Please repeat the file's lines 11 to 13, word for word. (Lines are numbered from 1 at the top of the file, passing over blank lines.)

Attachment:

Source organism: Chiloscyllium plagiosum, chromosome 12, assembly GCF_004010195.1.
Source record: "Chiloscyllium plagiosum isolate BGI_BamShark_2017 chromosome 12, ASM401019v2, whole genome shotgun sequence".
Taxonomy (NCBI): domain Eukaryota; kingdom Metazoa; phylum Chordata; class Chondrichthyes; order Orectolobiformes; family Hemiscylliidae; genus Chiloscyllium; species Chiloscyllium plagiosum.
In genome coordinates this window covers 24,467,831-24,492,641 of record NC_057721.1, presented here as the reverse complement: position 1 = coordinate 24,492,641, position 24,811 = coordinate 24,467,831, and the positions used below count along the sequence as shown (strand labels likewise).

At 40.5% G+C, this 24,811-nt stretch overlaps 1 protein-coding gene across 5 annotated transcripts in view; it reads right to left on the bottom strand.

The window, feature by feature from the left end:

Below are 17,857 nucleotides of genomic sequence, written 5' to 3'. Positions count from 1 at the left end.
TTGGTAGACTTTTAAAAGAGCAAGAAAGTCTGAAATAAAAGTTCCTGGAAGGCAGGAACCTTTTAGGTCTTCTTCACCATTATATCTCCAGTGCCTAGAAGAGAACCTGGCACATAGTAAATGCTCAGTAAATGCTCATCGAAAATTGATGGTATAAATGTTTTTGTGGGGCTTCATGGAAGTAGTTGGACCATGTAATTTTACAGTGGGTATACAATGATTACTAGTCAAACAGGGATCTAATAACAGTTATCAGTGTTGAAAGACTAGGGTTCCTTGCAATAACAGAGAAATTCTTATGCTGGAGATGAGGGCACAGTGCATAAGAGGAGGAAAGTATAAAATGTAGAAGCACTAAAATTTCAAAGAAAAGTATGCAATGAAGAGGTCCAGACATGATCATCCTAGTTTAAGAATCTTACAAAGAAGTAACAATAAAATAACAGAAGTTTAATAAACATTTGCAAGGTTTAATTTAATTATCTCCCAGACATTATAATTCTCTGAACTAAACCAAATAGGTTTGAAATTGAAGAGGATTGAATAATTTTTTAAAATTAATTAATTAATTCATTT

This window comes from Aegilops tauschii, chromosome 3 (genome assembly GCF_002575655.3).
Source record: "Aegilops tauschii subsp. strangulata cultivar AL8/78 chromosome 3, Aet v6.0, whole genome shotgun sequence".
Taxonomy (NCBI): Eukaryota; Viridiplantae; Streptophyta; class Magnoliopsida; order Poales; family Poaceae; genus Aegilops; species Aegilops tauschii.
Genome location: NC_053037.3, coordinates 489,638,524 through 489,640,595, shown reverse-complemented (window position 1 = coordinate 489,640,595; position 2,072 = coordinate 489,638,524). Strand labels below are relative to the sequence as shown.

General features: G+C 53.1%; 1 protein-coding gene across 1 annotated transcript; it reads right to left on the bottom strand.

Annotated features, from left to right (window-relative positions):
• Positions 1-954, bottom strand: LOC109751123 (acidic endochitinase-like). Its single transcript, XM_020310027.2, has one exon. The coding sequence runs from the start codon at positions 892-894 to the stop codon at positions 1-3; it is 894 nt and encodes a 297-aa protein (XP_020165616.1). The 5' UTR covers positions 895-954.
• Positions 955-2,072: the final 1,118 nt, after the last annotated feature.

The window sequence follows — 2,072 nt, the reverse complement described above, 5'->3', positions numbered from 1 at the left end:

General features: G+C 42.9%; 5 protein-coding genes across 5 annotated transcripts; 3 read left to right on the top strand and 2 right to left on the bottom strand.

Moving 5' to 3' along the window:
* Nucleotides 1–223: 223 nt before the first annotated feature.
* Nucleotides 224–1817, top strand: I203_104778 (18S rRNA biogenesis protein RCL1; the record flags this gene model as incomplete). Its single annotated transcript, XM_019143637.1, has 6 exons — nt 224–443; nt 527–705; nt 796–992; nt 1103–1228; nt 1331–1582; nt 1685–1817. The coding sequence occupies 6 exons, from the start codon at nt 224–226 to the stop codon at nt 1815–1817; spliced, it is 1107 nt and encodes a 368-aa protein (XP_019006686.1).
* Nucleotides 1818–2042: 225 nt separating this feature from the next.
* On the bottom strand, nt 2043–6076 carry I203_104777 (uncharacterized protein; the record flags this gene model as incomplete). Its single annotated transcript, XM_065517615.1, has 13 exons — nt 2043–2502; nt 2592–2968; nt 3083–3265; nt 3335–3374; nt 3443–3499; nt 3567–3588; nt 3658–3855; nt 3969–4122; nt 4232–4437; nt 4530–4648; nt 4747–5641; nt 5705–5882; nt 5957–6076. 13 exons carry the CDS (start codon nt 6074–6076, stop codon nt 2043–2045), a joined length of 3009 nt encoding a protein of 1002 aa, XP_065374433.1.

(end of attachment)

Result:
Taxonomy (NCBI): Eukaryota; Viridiplantae; Streptophyta; class Magnoliopsida; order Poales; family Poaceae; genus Aegilops; species Aegilops tauschii.
Genome location: NC_053037.3, coordinates 489,638,524 through 489,640,595, shown reverse-complemented (window position 1 = coordinate 489,640,595; position 2,072 = coordinate 489,638,524). Strand labels below are relative to the sequence as shown.

General features: G+C 53.1%; 1 protein-coding gene across 1 annotated transcript; it reads right to left on the bottom strand.